At the time of da Vinci’s death in 1519 the Mona Lisa and most of his other paintings were unknown to the world at large — and Leonardo considered himself to have been a failure.
Silk industry magnate William Skinner lost everything when an inland tidal wave destroyed the company village that bore his name. In “American Phoenix,” author Sarah S. Kilborne recounts the disaster, and how it propelled Skinner to his greatest success.
In the mid-1960s the United Klans of America had more members in North Carolina than all other southern states combined. But the UKA’s fall was precipitous, thanks to a coordinated policing effort that hindered its ability to organize.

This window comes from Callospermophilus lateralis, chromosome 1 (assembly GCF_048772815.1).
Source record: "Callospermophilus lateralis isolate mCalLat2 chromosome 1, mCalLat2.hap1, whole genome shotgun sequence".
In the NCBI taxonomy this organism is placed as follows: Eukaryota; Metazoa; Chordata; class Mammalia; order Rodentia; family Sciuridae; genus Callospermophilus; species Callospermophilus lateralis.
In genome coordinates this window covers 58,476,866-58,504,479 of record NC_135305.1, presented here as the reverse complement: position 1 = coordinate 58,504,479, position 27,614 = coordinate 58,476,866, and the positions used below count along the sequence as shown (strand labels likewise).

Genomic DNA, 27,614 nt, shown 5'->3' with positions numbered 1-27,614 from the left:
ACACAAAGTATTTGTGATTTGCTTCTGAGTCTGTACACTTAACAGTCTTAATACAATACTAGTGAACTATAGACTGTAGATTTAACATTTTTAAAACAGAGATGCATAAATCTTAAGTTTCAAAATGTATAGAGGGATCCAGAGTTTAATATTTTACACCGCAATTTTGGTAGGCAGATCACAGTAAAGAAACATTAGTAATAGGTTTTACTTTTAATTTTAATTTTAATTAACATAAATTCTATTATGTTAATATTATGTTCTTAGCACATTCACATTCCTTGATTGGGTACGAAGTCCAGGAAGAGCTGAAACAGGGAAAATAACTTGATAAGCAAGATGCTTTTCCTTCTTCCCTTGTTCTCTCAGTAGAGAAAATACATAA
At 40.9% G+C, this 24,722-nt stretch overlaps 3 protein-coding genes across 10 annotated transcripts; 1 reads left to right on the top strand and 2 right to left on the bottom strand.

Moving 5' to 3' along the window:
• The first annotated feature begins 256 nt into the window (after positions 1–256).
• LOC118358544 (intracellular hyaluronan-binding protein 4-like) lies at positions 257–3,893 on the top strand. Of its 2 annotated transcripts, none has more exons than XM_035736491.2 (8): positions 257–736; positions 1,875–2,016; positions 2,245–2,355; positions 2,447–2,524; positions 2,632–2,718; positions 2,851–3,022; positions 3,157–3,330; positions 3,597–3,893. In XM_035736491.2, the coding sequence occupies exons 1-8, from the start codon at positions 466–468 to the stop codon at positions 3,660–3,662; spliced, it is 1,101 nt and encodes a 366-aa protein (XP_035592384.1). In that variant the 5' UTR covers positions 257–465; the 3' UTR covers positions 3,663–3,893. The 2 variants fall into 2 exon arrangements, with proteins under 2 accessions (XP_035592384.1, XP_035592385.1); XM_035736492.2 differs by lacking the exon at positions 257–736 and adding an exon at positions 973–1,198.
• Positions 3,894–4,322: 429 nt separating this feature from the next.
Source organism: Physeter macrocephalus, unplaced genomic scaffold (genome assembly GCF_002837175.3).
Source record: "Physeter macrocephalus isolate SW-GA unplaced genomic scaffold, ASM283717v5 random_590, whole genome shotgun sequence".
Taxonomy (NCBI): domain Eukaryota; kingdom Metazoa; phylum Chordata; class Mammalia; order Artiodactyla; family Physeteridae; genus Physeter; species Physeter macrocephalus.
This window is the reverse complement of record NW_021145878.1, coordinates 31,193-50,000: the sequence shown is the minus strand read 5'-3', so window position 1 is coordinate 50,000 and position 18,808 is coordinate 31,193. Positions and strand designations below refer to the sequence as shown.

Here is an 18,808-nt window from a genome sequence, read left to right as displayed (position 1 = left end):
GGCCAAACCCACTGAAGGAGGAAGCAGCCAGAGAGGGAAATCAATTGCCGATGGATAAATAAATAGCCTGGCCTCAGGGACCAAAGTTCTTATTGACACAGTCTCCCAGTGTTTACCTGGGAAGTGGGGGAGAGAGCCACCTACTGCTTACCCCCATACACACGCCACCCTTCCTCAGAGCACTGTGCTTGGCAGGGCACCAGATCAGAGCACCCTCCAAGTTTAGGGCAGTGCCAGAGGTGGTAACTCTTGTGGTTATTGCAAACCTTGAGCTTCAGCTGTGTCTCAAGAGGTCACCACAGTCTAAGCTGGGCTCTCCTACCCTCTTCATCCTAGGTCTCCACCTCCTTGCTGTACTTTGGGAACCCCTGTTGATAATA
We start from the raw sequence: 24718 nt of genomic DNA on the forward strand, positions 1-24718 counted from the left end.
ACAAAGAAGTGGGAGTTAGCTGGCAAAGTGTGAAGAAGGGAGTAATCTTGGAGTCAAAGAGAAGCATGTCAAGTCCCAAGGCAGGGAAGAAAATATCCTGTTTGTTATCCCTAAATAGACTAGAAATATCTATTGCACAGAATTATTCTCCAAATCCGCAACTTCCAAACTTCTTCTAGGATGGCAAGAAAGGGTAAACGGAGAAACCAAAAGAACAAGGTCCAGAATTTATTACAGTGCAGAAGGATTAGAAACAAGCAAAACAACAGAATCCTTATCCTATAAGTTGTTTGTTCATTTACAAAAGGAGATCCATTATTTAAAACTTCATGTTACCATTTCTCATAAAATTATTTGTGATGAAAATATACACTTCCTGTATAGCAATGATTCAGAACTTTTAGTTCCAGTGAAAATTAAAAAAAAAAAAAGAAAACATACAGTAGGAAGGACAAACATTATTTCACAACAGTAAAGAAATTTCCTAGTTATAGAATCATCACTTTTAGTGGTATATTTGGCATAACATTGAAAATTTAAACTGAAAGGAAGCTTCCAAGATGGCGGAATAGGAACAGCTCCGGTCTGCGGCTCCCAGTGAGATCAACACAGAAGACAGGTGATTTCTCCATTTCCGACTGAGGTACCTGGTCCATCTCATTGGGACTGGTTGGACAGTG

The U.S. Metric Association deserves recognition for its effort to promote increased usage of the modernized metric system. It’s ultimate objective? Complete conversion.
More than a hundred thousand people died aboard so-called coffin ships while fleeing Ireland in the wake of the potato famine of the mid-nineteenth century. The Jeanie Johnston never lost a passenger.
Revolutionary War-era newspapers provide “extraordinary intelligence” about the founding of our country, taking the reader beyond the sanitized, oversimplified history taught in high school and college.